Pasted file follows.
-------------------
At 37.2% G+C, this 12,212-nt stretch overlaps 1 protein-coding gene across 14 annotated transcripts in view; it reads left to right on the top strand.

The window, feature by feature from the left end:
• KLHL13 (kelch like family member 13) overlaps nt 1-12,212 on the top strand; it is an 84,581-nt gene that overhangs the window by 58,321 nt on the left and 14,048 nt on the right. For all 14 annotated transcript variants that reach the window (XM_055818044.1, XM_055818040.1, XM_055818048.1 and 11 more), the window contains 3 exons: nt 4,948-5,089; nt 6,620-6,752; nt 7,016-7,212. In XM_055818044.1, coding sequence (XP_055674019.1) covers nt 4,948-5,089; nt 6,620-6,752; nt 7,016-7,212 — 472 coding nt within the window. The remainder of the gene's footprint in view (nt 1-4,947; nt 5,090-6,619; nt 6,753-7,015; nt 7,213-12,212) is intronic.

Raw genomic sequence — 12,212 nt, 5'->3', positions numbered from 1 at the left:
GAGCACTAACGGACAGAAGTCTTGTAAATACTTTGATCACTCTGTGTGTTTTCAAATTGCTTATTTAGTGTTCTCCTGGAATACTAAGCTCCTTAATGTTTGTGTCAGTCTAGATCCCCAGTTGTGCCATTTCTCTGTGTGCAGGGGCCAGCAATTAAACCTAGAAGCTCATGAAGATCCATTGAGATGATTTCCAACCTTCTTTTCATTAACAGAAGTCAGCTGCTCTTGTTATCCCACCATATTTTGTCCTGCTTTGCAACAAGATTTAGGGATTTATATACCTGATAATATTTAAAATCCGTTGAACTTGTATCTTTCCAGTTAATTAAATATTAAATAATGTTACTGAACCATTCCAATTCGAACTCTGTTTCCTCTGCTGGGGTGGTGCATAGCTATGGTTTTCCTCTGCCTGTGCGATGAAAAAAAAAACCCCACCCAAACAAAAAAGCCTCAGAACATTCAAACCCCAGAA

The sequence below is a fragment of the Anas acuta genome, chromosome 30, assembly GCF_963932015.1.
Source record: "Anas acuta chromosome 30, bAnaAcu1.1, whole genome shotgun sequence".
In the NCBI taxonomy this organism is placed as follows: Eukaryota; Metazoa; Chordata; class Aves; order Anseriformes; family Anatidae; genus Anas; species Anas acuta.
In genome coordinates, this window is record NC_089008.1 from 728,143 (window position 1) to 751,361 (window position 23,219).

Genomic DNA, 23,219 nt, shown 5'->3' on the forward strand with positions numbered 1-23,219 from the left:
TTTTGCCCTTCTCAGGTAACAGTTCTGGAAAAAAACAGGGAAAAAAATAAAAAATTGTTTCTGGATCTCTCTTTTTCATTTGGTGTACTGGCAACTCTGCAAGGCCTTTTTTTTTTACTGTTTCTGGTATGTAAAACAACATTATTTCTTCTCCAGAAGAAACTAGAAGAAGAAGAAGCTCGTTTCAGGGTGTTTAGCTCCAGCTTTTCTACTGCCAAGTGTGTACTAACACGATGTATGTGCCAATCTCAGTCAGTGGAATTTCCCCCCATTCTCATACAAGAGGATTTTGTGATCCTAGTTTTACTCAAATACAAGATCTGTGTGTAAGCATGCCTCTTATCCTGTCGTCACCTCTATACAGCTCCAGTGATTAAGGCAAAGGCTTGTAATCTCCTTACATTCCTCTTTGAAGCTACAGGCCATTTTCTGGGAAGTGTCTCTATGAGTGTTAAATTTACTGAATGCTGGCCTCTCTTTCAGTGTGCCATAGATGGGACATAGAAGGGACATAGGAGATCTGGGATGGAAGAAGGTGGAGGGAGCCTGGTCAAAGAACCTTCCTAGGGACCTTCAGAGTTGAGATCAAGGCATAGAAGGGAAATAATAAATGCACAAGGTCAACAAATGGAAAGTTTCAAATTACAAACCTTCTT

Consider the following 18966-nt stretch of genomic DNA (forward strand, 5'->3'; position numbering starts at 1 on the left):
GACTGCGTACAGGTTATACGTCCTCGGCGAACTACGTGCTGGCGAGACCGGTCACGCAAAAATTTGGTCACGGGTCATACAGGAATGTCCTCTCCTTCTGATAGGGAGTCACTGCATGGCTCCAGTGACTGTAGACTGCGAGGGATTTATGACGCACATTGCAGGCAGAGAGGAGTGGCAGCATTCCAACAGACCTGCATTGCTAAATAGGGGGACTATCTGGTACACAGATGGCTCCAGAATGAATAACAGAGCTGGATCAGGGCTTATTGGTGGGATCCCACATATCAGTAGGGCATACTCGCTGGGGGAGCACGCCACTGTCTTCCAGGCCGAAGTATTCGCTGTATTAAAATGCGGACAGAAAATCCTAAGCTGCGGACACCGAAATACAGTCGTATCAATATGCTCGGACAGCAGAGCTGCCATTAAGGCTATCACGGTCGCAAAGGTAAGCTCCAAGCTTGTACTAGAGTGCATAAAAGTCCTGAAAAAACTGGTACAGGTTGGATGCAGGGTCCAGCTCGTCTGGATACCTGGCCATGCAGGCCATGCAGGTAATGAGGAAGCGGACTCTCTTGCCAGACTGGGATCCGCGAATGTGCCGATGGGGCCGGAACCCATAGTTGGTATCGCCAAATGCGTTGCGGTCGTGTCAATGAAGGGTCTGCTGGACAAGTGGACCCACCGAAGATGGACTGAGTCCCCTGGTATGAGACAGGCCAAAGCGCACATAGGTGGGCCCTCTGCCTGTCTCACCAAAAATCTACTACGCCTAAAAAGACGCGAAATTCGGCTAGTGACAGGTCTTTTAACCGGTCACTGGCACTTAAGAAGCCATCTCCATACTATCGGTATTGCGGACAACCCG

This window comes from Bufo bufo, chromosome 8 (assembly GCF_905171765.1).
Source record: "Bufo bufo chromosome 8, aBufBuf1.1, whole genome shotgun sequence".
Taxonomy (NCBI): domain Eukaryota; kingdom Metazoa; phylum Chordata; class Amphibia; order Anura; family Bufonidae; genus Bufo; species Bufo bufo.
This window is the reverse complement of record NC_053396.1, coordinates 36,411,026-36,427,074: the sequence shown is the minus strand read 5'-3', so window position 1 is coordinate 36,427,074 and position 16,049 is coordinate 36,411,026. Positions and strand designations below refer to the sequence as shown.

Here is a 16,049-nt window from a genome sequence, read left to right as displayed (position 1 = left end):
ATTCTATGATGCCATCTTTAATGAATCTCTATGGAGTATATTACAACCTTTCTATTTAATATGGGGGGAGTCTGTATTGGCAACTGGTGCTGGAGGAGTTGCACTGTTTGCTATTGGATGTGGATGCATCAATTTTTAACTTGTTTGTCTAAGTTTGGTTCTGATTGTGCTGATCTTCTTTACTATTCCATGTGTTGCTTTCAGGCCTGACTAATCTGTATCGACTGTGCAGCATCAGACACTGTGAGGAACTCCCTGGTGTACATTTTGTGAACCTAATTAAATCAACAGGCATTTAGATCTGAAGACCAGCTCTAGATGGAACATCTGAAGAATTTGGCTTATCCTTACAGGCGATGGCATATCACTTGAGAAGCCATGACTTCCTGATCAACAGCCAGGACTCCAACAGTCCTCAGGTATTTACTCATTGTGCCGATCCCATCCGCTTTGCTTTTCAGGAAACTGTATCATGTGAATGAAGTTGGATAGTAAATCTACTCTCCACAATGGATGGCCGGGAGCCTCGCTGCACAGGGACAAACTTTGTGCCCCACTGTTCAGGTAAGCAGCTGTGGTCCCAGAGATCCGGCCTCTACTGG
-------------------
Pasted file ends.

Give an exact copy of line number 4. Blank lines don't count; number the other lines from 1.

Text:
Raw genomic sequence — 12,212 nt, 5'->3', positions numbered from 1 at the left: